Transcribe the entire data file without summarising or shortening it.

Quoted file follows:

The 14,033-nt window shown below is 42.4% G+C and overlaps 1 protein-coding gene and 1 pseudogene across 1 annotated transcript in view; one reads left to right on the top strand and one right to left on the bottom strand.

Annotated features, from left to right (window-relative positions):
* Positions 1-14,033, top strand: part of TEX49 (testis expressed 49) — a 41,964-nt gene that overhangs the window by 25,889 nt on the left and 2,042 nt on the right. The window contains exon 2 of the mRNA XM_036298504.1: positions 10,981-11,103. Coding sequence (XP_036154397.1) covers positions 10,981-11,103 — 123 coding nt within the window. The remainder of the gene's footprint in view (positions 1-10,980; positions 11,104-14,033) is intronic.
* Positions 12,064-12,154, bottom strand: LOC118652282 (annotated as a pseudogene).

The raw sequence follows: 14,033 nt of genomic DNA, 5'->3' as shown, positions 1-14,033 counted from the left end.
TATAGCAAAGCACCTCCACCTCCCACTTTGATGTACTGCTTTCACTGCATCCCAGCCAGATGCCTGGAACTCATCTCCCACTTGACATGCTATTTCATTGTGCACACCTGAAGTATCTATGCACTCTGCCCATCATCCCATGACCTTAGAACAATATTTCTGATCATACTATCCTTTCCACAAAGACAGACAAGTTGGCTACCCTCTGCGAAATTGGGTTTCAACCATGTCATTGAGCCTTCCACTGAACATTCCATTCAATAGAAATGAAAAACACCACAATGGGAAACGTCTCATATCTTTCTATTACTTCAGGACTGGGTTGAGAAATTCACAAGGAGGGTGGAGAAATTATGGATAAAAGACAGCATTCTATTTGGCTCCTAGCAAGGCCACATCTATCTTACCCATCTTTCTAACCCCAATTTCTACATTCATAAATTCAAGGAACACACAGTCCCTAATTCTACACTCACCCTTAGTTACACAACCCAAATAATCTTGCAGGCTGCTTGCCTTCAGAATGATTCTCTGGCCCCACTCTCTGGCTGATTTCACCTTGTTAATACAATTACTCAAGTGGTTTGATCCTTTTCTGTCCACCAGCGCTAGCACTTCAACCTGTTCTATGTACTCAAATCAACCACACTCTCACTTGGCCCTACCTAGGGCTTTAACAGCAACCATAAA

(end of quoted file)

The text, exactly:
The 14,033-nt window shown below is 42.4% G+C and overlaps 1 protein-coding gene and 1 pseudogene across 1 annotated transcript in view; one reads left to right on the top strand and one right to left on the bottom strand.

Annotated features, from left to right (window-relative positions):
* Positions 1-14,033, top strand: part of TEX49 (testis expressed 49) — a 41,964-nt gene that overhangs the window by 25,889 nt on the left and 2,042 nt on the right. The window contains exon 2 of the mRNA XM_036298504.1: positions 10,981-11,103. Coding sequence (XP_036154397.1) covers positions 10,981-11,103 — 123 coding nt within the window. The remainder of the gene's footprint in view (positions 1-10,980; positions 11,104-14,033) is intronic.
* Positions 12,064-12,154, bottom strand: LOC118652282 (annotated as a pseudogene).

The raw sequence follows: 14,033 nt of genomic DNA, 5'->3' as shown, positions 1-14,033 counted from the left end.
TATAGCAAAGCACCTCCACCTCCCACTTTGATGTACTGCTTTCACTGCATCCCAGCCAGATGCCTGGAACTCATCTCCCACTTGACATGCTATTTCATTGTGCACACCTGAAGTATCTATGCACTCTGCCCATCATCCCATGACCTTAGAACAATATTTCTGATCATACTATCCTTTCCACAAAGACAGACAAGTTGGCTACCCTCTGCGAAATTGGGTTTCAACCATGTCATTGAGCCTTCCACTGAACATTCCATTCAATAGAAATGAAAAACACCACAATGGGAAACGTCTCATATCTTTCTATTACTTCAGGACTGGGTTGAGAAATTCACAAGGAGGGTGGAGAAATTATGGATAAAAGACAGCATTCTATTTGGCTCCTAGCAAGGCCACATCTATCTTACCCATCTTTCTAACCCCAATTTCTACATTCATAAATTCAAGGAACACACAGTCCCTAATTCTACACTCACCCTTAGTTACACAACCCAAATAATCTTGCAGGCTGCTTGCCTTCAGAATGATTCTCTGGCCCCACTCTCTGGCTGATTTCACCTTGTTAATACAATTACTCAAGTGGTTTGATCCTTTTCTGTCCACCAGCGCTAGCACTTCAACCTGTTCTATGTACTCAAATCAACCACACTCTCACTTGGCCCTACCTAGGGCTTTAACAGCAACCATAAA